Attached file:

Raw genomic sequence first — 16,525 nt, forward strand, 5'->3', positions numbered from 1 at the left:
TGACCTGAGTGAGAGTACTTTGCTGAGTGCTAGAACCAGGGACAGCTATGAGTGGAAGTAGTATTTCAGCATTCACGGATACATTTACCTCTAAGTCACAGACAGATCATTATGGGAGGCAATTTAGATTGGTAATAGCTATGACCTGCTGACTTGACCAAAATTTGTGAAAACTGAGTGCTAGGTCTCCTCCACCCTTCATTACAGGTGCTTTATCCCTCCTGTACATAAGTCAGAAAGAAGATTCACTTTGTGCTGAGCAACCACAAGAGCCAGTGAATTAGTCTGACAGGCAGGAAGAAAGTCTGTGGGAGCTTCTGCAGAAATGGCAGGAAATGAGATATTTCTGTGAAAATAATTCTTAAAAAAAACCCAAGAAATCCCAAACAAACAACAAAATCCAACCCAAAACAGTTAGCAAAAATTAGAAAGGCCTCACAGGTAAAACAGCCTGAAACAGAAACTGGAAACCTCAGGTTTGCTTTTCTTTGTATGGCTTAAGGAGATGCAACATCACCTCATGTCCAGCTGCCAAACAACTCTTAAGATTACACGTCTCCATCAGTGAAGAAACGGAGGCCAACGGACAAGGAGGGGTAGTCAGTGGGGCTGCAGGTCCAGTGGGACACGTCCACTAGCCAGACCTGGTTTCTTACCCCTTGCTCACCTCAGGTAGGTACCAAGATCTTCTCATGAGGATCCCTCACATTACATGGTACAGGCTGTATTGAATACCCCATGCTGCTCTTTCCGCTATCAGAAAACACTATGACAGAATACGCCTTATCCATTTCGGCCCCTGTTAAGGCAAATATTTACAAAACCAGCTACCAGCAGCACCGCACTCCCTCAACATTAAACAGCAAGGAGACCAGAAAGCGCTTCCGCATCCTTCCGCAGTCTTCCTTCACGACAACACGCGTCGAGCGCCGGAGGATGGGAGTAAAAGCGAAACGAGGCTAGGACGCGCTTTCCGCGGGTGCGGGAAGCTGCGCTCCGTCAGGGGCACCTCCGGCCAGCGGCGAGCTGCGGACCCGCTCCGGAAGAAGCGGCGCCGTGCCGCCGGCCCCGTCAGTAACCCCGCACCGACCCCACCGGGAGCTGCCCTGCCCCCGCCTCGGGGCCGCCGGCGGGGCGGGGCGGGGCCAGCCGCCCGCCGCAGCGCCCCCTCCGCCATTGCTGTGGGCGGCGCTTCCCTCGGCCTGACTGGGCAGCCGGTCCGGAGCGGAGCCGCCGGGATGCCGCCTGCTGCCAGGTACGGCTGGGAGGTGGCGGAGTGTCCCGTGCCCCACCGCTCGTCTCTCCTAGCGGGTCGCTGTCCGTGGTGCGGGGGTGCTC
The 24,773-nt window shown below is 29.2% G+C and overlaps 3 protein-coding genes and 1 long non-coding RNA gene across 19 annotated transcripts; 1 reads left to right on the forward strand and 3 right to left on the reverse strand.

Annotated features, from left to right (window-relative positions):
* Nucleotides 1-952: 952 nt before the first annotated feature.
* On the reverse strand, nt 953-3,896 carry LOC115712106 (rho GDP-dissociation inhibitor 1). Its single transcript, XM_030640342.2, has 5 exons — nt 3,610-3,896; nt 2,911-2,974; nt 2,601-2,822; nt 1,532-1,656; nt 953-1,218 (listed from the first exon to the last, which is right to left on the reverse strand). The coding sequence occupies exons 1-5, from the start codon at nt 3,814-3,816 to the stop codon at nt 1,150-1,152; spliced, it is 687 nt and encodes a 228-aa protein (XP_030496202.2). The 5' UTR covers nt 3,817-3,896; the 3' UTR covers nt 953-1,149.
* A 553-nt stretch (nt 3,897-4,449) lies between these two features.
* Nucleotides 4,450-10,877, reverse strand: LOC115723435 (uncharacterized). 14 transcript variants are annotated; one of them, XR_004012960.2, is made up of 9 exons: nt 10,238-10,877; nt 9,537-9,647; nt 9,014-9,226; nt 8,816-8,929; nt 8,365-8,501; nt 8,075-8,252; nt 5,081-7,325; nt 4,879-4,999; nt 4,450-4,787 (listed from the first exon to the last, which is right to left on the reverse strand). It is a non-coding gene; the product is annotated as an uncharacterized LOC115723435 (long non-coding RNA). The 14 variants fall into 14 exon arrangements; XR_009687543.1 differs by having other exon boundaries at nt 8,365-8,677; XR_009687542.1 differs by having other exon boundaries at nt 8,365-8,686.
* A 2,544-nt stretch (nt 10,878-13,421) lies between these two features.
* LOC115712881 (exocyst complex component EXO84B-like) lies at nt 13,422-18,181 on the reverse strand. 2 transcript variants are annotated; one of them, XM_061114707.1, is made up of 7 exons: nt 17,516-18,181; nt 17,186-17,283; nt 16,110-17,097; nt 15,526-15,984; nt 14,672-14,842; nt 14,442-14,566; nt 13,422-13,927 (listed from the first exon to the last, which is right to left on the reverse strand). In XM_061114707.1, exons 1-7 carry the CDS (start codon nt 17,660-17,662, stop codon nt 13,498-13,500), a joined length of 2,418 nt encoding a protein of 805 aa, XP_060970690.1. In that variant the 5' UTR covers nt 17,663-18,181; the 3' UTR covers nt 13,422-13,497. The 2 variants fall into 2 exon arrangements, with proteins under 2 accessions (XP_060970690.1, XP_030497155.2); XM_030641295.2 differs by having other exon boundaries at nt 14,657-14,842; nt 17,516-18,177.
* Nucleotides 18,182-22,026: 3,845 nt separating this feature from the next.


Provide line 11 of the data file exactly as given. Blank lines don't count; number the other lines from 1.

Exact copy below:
* Nucleotides 18,182-22,026: 3,845 nt separating this feature from the next.